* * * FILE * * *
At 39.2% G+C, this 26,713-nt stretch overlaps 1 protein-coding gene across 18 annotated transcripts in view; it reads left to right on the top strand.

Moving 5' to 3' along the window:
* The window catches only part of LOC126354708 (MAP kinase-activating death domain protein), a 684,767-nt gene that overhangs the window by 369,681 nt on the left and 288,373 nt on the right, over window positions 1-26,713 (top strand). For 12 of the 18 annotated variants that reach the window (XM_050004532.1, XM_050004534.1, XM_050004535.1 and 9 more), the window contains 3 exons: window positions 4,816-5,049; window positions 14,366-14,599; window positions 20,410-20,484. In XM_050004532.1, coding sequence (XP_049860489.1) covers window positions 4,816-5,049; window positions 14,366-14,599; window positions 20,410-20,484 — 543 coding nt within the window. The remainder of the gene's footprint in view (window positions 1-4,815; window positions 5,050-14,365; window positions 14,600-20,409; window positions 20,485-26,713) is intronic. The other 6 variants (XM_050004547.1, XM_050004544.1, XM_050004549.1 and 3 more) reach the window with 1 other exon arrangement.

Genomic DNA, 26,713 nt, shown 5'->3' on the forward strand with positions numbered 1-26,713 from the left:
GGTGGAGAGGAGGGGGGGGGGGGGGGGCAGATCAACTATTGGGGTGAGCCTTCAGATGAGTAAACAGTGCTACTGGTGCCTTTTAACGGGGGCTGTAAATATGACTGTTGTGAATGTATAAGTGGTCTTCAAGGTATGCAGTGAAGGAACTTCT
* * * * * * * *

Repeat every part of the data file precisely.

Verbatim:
At 39.2% G+C, this 26,713-nt stretch overlaps 1 protein-coding gene across 18 annotated transcripts in view; it reads left to right on the top strand.

Moving 5' to 3' along the window:
* The window catches only part of LOC126354708 (MAP kinase-activating death domain protein), a 684,767-nt gene that overhangs the window by 369,681 nt on the left and 288,373 nt on the right, over window positions 1-26,713 (top strand). For 12 of the 18 annotated variants that reach the window (XM_050004532.1, XM_050004534.1, XM_050004535.1 and 9 more), the window contains 3 exons: window positions 4,816-5,049; window positions 14,366-14,599; window positions 20,410-20,484. In XM_050004532.1, coding sequence (XP_049860489.1) covers window positions 4,816-5,049; window positions 14,366-14,599; window positions 20,410-20,484 — 543 coding nt within the window. The remainder of the gene's footprint in view (window positions 1-4,815; window positions 5,050-14,365; window positions 14,600-20,409; window positions 20,485-26,713) is intronic. The other 6 variants (XM_050004547.1, XM_050004544.1, XM_050004549.1 and 3 more) reach the window with 1 other exon arrangement.

Genomic DNA, 26,713 nt, shown 5'->3' on the forward strand with positions numbered 1-26,713 from the left:
GGTGGAGAGGAGGGGGGGGGGGGGGGGCAGATCAACTATTGGGGTGAGCCTTCAGATGAGTAAACAGTGCTACTGGTGCCTTTTAACGGGGGCTGTAAATATGACTGTTGTGAATGTATAAGTGGTCTTCAAGGTATGCAGTGAAGGAACTTCT